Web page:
The Danish company, which also supplies ingredients into sectors such as household care, booked an 8% organic growth rate at its food and beverage unit. Including currency exchange, sales were up 10% in the division, Novozymes revealed.
The company revealed that its food and beverage growth was broad-based, with nutrition, starch and beverages contributing “the most” in the first half. Baking performed “very well" in the second quarter, Novozymes added.
For the remainder of the year, Novozymes said food and beverage organic sales growth is expected to be driven by new products launched in the grain-processing industry.
“Baking is still expected to be impacted by price reductions in the North American fresh keeping market, while sales are expected to perform well in other markets,” the company said in a regulatory filing. “We are encouraged by the strong first-half performance and are optimistic about the year, while still acknowledging that it may be difficult to maintain the high growth level for the rest of the year.”
Food and beverage growing ahead of group
Food and beverage sales are growing ahead of the rest of the company.
In the six-month period, total sales increased 3% to €978.9m (DKK7.28bn). Operating profit was also up 3% to €264.9m (DKK1.97bn). Net earnings remained relatively flat at €201.7m (DKK1.5bn) compared to €200.3m (DKK1.49bn) in the comparable period of 2016 due to higher financial costs, which were partially offset by lower tax expenses.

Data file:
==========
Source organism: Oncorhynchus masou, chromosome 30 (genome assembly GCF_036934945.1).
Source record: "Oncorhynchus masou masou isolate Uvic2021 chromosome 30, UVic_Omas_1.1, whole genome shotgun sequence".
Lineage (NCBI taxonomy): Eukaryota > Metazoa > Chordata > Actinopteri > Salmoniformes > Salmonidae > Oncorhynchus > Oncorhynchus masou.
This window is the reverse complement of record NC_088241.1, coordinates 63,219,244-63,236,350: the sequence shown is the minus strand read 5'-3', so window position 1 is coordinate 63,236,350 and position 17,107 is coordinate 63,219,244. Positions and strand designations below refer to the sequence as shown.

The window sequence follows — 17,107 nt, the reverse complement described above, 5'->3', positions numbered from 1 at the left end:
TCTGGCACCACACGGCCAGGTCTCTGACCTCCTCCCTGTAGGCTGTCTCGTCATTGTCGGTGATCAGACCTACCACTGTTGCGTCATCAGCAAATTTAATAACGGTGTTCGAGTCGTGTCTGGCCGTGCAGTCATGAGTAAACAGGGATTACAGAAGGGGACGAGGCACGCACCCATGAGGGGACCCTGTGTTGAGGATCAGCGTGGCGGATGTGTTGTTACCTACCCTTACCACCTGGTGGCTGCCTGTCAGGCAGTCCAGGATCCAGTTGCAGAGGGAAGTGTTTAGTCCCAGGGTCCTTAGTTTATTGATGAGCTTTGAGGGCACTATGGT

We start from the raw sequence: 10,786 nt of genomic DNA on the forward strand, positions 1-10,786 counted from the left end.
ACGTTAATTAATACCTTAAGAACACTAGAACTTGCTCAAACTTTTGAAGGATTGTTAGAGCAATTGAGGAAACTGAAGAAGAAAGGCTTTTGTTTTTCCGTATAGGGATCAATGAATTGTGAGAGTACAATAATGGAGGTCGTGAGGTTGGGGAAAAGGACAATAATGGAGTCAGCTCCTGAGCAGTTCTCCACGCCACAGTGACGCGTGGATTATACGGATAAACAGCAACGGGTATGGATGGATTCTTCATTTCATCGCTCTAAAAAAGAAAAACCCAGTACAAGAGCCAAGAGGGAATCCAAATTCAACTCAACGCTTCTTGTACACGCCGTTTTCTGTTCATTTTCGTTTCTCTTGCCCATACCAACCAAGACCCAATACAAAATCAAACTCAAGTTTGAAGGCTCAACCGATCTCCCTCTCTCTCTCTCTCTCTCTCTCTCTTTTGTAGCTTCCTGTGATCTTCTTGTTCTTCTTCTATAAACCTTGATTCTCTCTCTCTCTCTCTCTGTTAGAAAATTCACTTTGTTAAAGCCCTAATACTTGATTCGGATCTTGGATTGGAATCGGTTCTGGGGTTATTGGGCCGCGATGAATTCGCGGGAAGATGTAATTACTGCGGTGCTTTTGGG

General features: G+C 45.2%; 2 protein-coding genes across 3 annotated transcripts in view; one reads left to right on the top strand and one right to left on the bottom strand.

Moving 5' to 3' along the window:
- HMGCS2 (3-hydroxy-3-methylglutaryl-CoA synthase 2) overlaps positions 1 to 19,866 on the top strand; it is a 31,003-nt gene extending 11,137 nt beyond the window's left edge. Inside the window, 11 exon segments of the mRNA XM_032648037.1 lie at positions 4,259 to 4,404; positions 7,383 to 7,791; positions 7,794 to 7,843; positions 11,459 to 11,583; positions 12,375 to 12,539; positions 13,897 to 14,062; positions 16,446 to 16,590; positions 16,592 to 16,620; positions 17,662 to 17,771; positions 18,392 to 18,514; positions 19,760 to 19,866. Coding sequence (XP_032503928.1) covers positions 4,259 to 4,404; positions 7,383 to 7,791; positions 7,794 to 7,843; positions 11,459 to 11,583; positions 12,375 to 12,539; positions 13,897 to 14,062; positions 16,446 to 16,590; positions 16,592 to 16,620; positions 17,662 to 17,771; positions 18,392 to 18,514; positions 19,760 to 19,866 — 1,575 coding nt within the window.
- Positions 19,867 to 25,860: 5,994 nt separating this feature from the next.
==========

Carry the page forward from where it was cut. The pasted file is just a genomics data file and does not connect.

Peder Holk Nielsen, president and CEO, commented: “Overall, the first half was good and better than expected. We had growth in the large segments and delivered 3% organic sales growth with a strong EBIT margin, excluding one-offs. We made important advances in our innovation pipeline within grain milling, vegetable oil and household care opening up new market segments. We should see growth pick up in the second half of the year, but also acknowledge the risk of agriculture-related markets changing swiftly. Consequently, we maintain our full-year expectation for organic growth, while DKK expectations have been adjusted to reflect weaker currencies.”